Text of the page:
McQuail hits his stride in MAAC play
The early portion of this year's baseball season was not the easiest start for Nick McQuail. Adjusting to a new position and hitting in the mid .230's was not the start the new third baseman had in mind, but as the season progressed and conference play began, McQuail has found his stride. McQuail has hit a whopping .378 in MAAC play this season, which leads the team and is good for fifth in the conference.
"I have never really worried about the numbers aspect of it," McQuail said. "I just work as hard as I can during practice, and do whatever it takes in games to help the team. I try to stay on an even keel whether things are going great or terrible statistically. I go through my same pregame routine every day no matter what the numbers are saying about my game."
With the tear that McQuail has been on, he has raised his average to .296 on the season and has seen time hitting in the five hole, where as he was hitting sixth or seventh earlier in the season. Having that extra bat in the order who is a consistent hitter has been huge for Marist, as it gives the Red Foxes depth throughout the lineup, making them less of a top heavy team.
"Nick was taking good at bats early in the year, he just really wasn't getting things to fall, but continuously throughout the year he's been able to take good at bats," Marist head coach Chris Tracz said. "He's been getting his bunts down, especially as of late, hes not striking out as much and he's put balls in gaps, putting good swings on balls. When he does that it just lengthens out our lineup which is really important for us."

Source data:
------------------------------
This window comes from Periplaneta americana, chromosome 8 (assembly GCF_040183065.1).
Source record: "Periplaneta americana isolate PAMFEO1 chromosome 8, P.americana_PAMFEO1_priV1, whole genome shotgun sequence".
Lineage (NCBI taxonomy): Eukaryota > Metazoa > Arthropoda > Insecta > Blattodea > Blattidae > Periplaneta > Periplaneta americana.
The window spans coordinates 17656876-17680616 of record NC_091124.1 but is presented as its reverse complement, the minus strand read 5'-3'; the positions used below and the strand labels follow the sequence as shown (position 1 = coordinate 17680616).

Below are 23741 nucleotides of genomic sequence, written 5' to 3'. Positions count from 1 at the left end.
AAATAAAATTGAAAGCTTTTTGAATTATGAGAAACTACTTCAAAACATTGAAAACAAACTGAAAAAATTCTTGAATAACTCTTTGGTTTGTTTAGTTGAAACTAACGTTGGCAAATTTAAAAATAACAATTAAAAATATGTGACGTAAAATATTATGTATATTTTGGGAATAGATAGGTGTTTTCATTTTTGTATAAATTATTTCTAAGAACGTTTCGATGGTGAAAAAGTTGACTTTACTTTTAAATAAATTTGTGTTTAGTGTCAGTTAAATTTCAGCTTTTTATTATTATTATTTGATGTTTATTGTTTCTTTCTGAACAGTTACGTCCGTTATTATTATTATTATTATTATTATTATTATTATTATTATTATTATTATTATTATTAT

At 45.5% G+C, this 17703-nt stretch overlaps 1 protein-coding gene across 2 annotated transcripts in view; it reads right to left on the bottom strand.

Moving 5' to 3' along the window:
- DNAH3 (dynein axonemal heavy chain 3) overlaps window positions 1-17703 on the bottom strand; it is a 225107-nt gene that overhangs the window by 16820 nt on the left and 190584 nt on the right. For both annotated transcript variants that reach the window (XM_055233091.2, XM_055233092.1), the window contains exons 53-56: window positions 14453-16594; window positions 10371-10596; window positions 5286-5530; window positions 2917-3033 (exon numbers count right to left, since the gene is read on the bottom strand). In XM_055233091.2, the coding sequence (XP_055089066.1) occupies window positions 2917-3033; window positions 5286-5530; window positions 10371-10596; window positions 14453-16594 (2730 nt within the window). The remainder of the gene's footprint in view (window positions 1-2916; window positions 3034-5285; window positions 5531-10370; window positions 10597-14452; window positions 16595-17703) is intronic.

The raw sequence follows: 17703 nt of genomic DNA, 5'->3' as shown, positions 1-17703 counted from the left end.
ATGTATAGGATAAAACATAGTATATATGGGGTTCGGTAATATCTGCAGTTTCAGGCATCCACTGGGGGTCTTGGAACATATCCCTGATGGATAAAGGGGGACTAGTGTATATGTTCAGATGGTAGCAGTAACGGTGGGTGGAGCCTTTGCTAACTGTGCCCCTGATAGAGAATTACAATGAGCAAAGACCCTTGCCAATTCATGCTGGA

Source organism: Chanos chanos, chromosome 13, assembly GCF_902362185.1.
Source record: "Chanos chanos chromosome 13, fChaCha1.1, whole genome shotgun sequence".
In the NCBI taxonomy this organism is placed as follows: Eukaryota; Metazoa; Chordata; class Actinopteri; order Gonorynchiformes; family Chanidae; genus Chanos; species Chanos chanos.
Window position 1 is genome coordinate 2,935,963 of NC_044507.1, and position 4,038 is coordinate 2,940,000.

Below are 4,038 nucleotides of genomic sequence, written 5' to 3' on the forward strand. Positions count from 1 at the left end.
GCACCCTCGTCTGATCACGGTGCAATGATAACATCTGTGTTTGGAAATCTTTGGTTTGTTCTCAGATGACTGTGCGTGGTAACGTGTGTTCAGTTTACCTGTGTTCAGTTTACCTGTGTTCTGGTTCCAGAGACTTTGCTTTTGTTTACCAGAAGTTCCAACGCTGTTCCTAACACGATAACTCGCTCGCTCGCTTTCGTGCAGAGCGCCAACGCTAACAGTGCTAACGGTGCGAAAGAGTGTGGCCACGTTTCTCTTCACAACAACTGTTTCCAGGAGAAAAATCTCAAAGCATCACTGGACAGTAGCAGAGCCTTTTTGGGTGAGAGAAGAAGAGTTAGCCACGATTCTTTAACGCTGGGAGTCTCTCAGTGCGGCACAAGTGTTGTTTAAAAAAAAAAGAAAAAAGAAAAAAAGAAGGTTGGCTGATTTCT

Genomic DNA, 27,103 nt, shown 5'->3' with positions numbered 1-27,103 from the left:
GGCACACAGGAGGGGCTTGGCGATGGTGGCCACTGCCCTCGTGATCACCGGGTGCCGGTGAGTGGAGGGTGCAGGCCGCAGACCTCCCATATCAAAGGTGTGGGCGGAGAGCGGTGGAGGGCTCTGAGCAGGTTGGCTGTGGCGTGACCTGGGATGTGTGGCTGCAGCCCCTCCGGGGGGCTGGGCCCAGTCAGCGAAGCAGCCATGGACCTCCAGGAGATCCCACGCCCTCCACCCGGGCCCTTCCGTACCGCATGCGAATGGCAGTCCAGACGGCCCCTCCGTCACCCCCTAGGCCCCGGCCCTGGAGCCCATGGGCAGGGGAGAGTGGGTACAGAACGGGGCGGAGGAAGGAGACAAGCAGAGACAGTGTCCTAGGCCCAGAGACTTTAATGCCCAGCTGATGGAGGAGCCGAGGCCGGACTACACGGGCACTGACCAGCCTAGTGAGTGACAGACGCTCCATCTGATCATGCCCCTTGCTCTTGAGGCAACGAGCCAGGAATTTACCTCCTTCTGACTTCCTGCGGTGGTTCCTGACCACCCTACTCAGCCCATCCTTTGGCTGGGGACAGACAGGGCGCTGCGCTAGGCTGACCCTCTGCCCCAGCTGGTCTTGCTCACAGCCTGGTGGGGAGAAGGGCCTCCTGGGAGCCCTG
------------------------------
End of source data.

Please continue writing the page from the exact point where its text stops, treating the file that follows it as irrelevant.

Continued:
Perhaps the peak of McQuail's tear came against Siena in what became a huge moment for the team. After dropping the first two games of the series in a doubleheader on Saturday, Marist found themselves staring at a must win game on Sunday. After blowing an early 4-1 lead, and coming back to force extra innings, McQuail tied the game in the twelfth inning, after he came around to score following his leadoff single.
In the thirteenth, he found himself at the plate with the bases loaded and a chance to be the hero. McQuail showed a flair for the dramatic as he drilled an 0-2 pitch into the gap in left-center field, sending the Red Foxes home with a win in walk-off fashion, an emotional win for a team that needed a win more than anyone.
"Being able to walk off a game is a great feeling from an individual stand point, but the feeling of knowing that you did something to help the team win on a given day is an even better one," McQuail said. "This is the most self-less group I have ever played with. Everyone is more concerned with getting a win, rather than how statistically successful they are."
What McQuail's play has done is forced teams to make a decision when pitching against Marist. They can no longer pitch around the Red Foxes big hitters, junior first baseman Mike Orefice and junior shortstop Zach Shank, because they have McQuail and sophomore Jake Berry waiting right behind them. As McQuail showed against Siena, when the Saints pitched around Orefice, he will make opposing teams pay for wanting to face him.
Looking forward, following the win against Siena, as well as two crucial away wins against conference foe Rider, Marist's conference record sits at 7-7 with nine conference tilts left to play. Each game for the Red Foxes is key down the stretch the team needs to keep up it's recent play in order to make the MAAC Tournament, which hosts only the top four teams in the conference.
"Grind it out and stand by my teammates," McQuail said, when asked what he plans to do down the stretch to get into the conference tournament. "As a team we need to grind out and find a way to bring our best stuff to the park every day. If we can bring our best effort on the mound, in the field and at the plate every day, we are going to be a tough team to play when it comes to MAAC Tournament time."
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